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European-Algerian Natural Gas Pipeline Deal is Delayed Again

In an effort to reduce reliance on natural gas reserves from Russia and the high prices charged by Gazprom, Europe has been looking to invest in alternative pipeline projects to diversify the supply. One option being considered would see natural gas from Algeria, in North Africa, piped via Sardinia to Northern Italy; however the fate of this project is now up in the air as the date for making a decision regarding its viability has been delayed once again.

The pipeline would provide an 8 billion cubic metre link between Algeria and Europe, and grant the African nation the ability to increase its production and start fracking for shale gas, without worry of looking for a new market. However a series of delays have haunted the progress of the project since its conception ten years ago.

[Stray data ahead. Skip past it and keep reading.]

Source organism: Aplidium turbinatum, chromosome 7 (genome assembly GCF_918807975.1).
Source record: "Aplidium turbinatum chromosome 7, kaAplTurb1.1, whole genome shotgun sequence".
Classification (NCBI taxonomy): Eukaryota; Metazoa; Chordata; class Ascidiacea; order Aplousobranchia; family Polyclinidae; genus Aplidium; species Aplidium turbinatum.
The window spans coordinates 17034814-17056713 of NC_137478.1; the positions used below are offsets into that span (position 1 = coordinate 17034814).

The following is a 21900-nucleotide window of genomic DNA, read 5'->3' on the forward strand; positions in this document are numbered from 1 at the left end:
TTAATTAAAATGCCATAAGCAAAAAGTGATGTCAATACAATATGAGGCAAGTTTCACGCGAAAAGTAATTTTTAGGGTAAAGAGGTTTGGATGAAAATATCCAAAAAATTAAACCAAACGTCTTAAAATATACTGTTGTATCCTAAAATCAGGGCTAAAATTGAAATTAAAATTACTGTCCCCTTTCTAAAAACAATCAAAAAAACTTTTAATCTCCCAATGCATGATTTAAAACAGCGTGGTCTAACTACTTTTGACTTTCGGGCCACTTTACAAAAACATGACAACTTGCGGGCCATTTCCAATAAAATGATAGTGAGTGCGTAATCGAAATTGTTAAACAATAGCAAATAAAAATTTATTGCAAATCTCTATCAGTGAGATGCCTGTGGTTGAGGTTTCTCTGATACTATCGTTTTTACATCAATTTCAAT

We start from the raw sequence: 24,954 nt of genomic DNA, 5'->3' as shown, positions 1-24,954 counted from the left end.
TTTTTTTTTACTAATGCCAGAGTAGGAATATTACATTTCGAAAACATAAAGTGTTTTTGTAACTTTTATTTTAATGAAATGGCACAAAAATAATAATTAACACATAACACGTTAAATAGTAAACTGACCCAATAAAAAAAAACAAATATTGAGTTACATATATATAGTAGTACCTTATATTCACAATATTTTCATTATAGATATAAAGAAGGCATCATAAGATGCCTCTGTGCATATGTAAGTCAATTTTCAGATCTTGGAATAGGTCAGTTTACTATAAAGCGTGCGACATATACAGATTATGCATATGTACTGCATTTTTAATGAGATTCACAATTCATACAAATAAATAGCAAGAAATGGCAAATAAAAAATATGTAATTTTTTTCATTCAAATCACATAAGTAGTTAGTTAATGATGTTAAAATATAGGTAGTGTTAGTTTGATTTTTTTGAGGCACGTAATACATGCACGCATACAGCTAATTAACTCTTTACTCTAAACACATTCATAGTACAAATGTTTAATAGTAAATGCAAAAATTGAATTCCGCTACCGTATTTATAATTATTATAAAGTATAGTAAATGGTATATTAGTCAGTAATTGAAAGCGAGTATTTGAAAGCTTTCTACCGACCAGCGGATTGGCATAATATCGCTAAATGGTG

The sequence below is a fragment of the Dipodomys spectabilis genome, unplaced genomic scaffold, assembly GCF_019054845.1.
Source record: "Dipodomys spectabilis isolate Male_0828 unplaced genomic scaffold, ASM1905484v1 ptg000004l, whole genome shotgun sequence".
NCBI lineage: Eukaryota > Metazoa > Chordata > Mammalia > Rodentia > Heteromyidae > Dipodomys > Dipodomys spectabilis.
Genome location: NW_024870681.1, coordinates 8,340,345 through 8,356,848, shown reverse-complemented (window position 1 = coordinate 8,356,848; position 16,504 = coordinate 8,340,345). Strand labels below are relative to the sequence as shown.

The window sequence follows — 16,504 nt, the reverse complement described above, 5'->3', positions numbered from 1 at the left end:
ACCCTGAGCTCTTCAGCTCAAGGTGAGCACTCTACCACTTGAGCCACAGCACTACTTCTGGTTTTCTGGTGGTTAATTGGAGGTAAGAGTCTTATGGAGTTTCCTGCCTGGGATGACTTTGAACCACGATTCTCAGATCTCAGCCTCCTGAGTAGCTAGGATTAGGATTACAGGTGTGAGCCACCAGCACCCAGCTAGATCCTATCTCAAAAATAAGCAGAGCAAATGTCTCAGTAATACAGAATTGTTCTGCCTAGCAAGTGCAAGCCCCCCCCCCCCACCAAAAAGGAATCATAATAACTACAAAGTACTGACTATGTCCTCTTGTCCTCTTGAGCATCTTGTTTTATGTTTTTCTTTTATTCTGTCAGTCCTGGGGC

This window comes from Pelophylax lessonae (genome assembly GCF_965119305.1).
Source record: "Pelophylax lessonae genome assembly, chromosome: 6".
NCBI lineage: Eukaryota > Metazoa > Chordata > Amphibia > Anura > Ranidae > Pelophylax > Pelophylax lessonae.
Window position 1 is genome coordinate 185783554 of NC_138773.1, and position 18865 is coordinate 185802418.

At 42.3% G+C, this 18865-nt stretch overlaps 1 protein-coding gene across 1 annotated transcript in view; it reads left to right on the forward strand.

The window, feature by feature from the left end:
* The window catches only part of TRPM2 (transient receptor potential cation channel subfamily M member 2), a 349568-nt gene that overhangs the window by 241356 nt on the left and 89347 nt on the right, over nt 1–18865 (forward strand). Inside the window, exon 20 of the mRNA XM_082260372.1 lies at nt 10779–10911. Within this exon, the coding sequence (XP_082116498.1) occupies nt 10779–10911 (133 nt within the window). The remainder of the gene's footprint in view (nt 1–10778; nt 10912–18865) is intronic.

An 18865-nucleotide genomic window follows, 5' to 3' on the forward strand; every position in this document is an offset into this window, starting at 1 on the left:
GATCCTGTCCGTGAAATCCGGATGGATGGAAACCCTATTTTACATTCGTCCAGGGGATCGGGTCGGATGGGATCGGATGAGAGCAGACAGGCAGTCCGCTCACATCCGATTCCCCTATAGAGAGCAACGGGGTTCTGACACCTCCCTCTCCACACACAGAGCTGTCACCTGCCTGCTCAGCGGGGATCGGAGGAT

Related Article: Why the US should not Invest in Exporting Natural Gas

First Italian officials deferred making a decision, and now Algeria’s partner in the deal, Sonatrach, has announced that it will not give its final approval in November as planned, but will wait until May 2013. They have insisted that this does not jeopardise the plans, but many in Rome are now wary that the whole venture is dead in the water.

Reuters have reported that Sonatrach is wary due to Italy’s potential involvement in other giant natural gas pipeline projects, and first wishes to see what deals are done in regards to the Trans-Adriatic and South Stream pipeline projects. Unfortunately this might cause even further problems as officials in Rome have just recently said that they will not make any decisions on the other pipelines until September of next year.

By. Charles Kennedy of Oilprice.com



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